West Hollywood, Beverly Hills Battle Over Famed Log Cabin: "It's a Landmark of Recovery"

The cities want "to determine a shared approach to the current uses" of the dilapidated structure that could mean an end to its current status, but 10,000 petition signers are trying to save a building that for decades has been home to 12-step recovery groups.
Jared Rosenthal; Tibrina Hobson/Getty Images
The Log Cabin on Robertson. (Inset: Patricia Arquette)

A battle is being waged over the Log Cabin on Robertson Boulevard.

On one side, the cities of West Hollywood and Beverly Hills, both of which have a stake in the property (built nearly a century ago, before West Hollywood existed), want "to determine a shared approach to the current uses" that could mean an end to its current status. On the other, there are 10,000-plus petition signers, as well as scores of famous Log Cabin fans, who want to save a building that for decades has been home to 12-step recovery groups.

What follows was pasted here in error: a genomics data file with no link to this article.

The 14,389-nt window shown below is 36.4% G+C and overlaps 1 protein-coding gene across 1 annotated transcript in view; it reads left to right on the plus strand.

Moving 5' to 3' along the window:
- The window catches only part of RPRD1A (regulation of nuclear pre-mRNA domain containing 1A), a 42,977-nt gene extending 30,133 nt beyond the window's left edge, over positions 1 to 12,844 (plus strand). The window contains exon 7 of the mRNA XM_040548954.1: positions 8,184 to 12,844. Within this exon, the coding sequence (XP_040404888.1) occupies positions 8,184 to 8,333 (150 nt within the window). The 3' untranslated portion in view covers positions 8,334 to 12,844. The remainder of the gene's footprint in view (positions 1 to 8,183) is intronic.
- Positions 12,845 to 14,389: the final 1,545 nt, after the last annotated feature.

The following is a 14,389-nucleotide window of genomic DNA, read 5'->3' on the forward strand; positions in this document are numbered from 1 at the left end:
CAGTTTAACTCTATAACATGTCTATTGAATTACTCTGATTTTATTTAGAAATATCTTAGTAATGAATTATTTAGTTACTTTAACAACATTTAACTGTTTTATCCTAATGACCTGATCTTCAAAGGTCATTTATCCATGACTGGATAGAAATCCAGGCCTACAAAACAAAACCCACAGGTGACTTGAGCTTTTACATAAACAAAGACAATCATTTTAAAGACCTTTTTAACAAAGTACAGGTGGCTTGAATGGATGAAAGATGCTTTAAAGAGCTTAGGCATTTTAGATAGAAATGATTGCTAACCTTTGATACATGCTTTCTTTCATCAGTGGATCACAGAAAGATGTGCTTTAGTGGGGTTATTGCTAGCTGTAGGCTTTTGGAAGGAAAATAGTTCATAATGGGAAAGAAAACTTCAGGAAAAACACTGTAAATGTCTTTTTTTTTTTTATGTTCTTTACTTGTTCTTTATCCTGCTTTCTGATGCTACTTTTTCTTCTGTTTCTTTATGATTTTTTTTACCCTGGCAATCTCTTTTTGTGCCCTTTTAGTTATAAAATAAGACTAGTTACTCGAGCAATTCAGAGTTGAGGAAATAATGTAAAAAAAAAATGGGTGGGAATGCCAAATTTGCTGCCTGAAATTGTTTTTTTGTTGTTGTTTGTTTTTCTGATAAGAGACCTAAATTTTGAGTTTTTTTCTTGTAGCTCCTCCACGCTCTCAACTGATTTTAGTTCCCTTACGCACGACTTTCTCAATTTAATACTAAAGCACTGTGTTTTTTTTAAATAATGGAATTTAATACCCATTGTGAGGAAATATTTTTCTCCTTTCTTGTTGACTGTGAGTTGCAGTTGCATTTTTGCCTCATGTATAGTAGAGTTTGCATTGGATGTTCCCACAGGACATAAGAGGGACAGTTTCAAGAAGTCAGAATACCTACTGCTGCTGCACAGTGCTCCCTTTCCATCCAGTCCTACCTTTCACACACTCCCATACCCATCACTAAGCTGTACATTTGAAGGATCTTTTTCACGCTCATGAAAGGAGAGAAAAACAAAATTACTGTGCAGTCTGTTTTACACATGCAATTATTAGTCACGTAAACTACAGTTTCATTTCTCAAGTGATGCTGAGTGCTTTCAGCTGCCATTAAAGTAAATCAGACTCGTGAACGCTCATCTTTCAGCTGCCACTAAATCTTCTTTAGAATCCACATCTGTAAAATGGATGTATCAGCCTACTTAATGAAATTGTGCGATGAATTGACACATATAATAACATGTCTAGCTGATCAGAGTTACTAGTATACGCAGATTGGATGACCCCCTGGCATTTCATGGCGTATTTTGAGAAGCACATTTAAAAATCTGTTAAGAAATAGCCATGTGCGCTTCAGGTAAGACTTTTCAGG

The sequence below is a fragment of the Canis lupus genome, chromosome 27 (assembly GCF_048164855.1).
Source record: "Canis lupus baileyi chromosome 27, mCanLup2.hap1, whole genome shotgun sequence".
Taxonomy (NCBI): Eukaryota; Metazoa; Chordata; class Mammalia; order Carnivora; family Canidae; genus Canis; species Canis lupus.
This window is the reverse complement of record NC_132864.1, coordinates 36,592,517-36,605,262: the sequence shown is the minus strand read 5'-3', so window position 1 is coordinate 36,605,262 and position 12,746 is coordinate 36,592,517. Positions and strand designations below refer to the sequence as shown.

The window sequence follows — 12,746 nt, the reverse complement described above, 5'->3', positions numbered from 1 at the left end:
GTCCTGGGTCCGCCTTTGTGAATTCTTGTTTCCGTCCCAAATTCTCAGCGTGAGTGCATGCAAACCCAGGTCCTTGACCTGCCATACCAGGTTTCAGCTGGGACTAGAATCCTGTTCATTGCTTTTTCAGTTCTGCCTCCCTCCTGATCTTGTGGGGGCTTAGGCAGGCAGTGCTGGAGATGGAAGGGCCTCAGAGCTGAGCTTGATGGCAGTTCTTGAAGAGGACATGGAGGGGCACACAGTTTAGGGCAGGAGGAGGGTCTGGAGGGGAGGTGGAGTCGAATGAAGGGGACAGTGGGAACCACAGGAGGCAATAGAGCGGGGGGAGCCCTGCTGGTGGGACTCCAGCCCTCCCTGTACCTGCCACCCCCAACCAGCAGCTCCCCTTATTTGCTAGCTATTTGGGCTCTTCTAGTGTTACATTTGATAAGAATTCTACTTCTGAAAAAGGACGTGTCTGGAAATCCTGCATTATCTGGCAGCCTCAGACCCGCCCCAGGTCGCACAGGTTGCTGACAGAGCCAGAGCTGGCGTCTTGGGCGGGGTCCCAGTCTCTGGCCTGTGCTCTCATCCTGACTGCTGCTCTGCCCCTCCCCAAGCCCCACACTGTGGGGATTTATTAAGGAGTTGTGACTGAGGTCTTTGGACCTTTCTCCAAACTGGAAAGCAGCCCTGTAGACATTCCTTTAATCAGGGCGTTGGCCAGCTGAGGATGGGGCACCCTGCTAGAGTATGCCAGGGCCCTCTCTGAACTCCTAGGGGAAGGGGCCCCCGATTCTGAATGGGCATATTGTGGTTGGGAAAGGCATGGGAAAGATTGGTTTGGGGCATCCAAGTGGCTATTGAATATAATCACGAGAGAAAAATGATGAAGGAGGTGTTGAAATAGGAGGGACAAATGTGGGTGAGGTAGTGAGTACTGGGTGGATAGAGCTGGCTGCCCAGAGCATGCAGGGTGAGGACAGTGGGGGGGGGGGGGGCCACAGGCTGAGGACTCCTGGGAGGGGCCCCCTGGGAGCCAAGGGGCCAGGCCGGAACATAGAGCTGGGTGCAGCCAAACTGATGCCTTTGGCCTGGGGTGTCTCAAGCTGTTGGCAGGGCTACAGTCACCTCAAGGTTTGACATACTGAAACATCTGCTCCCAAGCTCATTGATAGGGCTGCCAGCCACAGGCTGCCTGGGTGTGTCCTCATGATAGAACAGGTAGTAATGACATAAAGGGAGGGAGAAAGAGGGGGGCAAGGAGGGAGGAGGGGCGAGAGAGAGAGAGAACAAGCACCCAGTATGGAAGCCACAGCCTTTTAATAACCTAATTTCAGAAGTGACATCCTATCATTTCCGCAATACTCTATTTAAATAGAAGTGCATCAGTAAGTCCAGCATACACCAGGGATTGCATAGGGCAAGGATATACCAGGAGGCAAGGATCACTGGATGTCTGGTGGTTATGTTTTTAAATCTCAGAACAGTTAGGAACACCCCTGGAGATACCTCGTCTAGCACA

David Arquette calls it "a hub for sobriety and support groups," while sister Patricia Arquette argues that "it's important to maintain older buildings." 

Ellen EP Andy Lassner, another champion of the site, tells The Hollywood Reporter that the Log Cabin "is not just another building in L.A. — it is a landmark of recovery."

Beverly Hills City Manager George Chavez says discussions are underway about the Log Cabin's fate: "Both cities recognize the important work that has occurred at this site and the countless lives that have been changed for the better."

This story first appeared in the Jan. 22 issue of The Hollywood Reporter magazine. Click here to subscribe.